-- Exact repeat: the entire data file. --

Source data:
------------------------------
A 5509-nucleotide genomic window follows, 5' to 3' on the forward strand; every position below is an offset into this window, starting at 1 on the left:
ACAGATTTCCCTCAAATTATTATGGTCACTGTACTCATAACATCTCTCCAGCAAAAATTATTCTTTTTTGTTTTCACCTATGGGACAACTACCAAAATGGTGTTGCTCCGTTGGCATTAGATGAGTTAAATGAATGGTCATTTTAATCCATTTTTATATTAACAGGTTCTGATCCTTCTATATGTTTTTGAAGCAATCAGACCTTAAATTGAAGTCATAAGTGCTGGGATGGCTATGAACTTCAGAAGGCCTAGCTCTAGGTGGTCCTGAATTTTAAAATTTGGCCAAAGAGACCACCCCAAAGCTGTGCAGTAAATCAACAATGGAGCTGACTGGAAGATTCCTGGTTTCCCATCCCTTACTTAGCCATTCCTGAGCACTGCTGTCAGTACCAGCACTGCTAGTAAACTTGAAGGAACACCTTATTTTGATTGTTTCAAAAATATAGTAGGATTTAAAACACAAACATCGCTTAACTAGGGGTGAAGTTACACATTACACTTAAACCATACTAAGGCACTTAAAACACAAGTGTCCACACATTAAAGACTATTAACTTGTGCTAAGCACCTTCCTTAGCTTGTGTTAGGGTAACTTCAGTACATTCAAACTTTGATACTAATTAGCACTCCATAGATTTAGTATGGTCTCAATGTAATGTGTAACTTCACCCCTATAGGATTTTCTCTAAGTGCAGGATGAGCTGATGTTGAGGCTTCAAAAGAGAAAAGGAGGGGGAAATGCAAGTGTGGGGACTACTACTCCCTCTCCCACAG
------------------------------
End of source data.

A 5509-nucleotide genomic window follows, 5' to 3' on the forward strand; every position below is an offset into this window, starting at 1 on the left:
ACAGATTTCCCTCAAATTATTATGGTCACTGTACTCATAACATCTCTCCAGCAAAAATTATTCTTTTTTGTTTTCACCTATGGGACAACTACCAAAATGGTGTTGCTCCGTTGGCATTAGATGAGTTAAATGAATGGTCATTTTAATCCATTTTTATATTAACAGGTTCTGATCCTTCTATATGTTTTTGAAGCAATCAGACCTTAAATTGAAGTCATAAGTGCTGGGATGGCTATGAACTTCAGAAGGCCTAGCTCTAGGTGGTCCTGAATTTTAAAATTTGGCCAAAGAGACCACCCCAAAGCTGTGCAGTAAATCAACAATGGAGCTGACTGGAAGATTCCTGGTTTCCCATCCCTTACTTAGCCATTCCTGAGCACTGCTGTCAGTACCAGCACTGCTAGTAAACTTGAAGGAACACCTTATTTTGATTGTTTCAAAAATATAGTAGGATTTAAAACACAAACATCGCTTAACTAGGGGTGAAGTTACACATTACACTTAAACCATACTAAGGCACTTAAAACACAAGTGTCCACACATTAAAGACTATTAACTTGTGCTAAGCACCTTCCTTAGCTTGTGTTAGGGTAACTTCAGTACATTCAAACTTTGATACTAATTAGCACTCCATAGATTTAGTATGGTCTCAATGTAATGTGTAACTTCACCCCTATAGGATTTTCTCTAAGTGCAGGATGAGCTGATGTTGAGGCTTCAAAAGAGAAAAGGAGGGGGAAATGCAAGTGTGGGGACTACTACTCCCTCTCCCACAG